"Whatever Tiger is asking for, I hope he gets it because his fees will make mine look reasonable," laughs Tom Doak, an American architect. "Twenty million would be worth it if there was just one Tiger Woods golf course. The fee can just be written off as marketing budget for the next 50 years because the developer will have something that is unique."
The assumption that a great player will automatically be a great course designer is misplaced, argues Greg Turner, a former European tour player who has embarked on a design career since retiring from top-class golf.
"Just because you've played thousands of courses around the world doesn't necessarily mean you know what makes a good one for the average player," Turner says. "When you play a course as a professional you are looking at it from a single-minded viewpoint - how does this fit with my game? Elite players need to be selfish if they want to prosper. They don't have time to take in aspects of a golf course that might affect other people."
Tom Fazio, talking about his new Fallen Oak course in Mississippi:
For me, Beau Rivage is very unique and special because – as someone asked me earlier; how did I get involved – it’s very simple. I got a call one day from MGM-MIRAGE people saying “Tom, we’re getting ready to do a golf course for our Beau Rivage property and we want you to come down and look at the some of the land we assembled and tell us what you think.” Well, on your side of the industry, that’s like getting a personal call from Lance Armstrong, Tiger Woods or Peyton Manning. If you’re in the sports writing industry, that’s kind of what it’s like for me.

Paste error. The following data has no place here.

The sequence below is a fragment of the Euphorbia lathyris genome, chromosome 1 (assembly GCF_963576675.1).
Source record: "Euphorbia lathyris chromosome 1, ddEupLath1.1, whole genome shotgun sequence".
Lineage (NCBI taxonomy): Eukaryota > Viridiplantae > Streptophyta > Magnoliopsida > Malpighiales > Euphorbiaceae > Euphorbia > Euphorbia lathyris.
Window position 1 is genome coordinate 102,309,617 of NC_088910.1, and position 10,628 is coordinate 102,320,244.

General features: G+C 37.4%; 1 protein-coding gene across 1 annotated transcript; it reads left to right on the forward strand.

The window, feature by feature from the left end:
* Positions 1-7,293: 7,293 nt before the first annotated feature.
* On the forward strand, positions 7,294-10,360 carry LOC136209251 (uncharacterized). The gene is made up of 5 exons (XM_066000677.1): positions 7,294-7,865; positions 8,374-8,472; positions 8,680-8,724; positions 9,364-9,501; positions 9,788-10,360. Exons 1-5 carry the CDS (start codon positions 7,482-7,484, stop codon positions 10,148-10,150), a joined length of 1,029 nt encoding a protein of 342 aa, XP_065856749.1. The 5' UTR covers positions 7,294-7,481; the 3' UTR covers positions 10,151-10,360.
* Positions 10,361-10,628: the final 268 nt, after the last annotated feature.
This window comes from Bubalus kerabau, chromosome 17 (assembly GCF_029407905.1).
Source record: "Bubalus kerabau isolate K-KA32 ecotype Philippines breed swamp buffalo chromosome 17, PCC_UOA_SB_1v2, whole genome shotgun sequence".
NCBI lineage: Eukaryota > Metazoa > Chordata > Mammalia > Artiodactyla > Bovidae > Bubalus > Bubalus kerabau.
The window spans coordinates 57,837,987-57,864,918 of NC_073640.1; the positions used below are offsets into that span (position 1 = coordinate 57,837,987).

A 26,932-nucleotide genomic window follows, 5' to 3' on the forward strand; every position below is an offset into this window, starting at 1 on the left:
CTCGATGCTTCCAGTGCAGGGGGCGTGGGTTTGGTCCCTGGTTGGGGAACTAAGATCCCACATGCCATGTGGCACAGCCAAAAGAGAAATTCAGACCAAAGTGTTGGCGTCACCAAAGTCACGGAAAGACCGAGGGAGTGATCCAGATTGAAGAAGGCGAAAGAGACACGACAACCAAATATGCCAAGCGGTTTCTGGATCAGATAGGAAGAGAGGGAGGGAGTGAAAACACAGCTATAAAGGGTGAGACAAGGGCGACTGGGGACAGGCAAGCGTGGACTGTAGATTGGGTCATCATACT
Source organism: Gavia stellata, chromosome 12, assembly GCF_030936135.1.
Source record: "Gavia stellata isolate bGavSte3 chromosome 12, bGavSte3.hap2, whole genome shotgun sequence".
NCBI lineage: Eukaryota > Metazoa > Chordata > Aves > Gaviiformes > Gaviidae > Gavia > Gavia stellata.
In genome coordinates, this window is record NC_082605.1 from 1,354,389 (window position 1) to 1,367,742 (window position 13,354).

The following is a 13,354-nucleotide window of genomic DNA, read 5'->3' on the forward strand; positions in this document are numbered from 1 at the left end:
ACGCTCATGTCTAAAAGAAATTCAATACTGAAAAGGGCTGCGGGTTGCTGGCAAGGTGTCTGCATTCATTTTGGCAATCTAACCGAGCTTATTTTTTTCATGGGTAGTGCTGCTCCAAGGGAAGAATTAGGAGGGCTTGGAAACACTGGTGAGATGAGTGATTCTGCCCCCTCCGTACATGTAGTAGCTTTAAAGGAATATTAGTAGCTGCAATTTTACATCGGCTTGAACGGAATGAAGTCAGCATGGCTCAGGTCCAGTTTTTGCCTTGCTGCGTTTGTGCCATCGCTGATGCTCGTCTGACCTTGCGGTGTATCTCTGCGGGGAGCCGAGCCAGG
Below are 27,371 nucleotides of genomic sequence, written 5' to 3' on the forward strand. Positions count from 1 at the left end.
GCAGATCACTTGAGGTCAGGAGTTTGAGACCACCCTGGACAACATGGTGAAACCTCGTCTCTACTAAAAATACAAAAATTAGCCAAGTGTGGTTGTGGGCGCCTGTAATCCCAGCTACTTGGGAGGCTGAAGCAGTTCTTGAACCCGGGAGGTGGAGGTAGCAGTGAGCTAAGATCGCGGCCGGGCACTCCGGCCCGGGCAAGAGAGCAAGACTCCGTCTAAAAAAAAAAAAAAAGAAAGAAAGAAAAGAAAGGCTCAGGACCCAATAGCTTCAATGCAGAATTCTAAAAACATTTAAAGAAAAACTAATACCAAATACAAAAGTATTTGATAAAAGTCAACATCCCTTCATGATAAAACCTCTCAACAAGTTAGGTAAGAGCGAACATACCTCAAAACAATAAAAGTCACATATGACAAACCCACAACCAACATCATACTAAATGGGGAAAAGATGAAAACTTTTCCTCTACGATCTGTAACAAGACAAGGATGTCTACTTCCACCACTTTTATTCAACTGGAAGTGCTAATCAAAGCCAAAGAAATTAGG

Mike Colman offers some interesting anecdotes on the state of Australian men's pro golf and the top players love-hate relationship with Greg Norman.
Speaking of the Great White Shark, reader Mike reports that in his new book, Norman writes about the 14th at St Andrews and what a genius designer Alister MacKenzie was.
"In the Royal and Ancient clubhouse there is a hand-drawn diagram byMacKenzie that shows how he designed the hole to be played in five different ways."
Now there's a revelation!
My NSA sources have been tied up with the elections and all, but they did forward this IM exchange between Commissioner Tim Finchem and Carolyn Bivens yesterday. Previous exchanges between these two can be read here and here.
twfPGATour©: Carolyn. Are you there?
DaBrandLady: sup twf?
twfPGATour©: Oh doing fine here, I suppose.
DaBrandLady: yeah I saw the brand resurgence took a hit last week.
twfPGATour©: Yes, lots of surprises last week at the TOUR Championship Presented by Coca Cola. First Pernice, then Azinger. I'm still shocked by their tone toward me.
DaBrandLady: oh I was thinking of tiger and phil not playing.
twfPGATour©: Right, well that too. Though we feel that their absence only reinforces the coalescence of the 2007 platform as both a coterminous and real brand force that alleviates certain scheduling permutations.
DaBrandLady: can i use that line?
twfPGATour©: I'll have to check with our legal people.
DaBrandLady:well i'd like to because i have to deal with press about annika and karrie skipping the tournament of champions.
twfPGATour©: Oh? When is that?
DaBrandLady: actually it's this week.
twfPGATour©: Right, of course. Is Wie playing?
DaBrandLady: it's the tournament of champions tim!
twfPGATour©: And she hasn't won yet, correct?
DaBrandLady: uh no, tim
twfPGATour©: Sorry, I haven't been keeping up. It's been hectic around here. I had to hire Ross Berlin back. Tough negotiation that was. But I kept him under $500,000 for the first year. The Viking people, our new sponsors in Mississippi, kicked in a new range for the house we're putting him up in.
DaBrandLady: wow, poor ross. even I make $500,000, which isn't much, but enough to make the board think twice about buying out the last two years of my contract! lololololol :):):):)
twfPGATour©: Say Carolyn, I was actually Instant Messaging for a reason.
DaBrandLady: and that was?
twfPGATour©: Well I don't know if you heard Azinger's attack on my personal and business brands last Thursday during the ESPN on ABC telecast on ESPN? Or wait, that was just ESPN on ESPN. Anyhow, he suggested we needed to hire a personal branding coach for the players.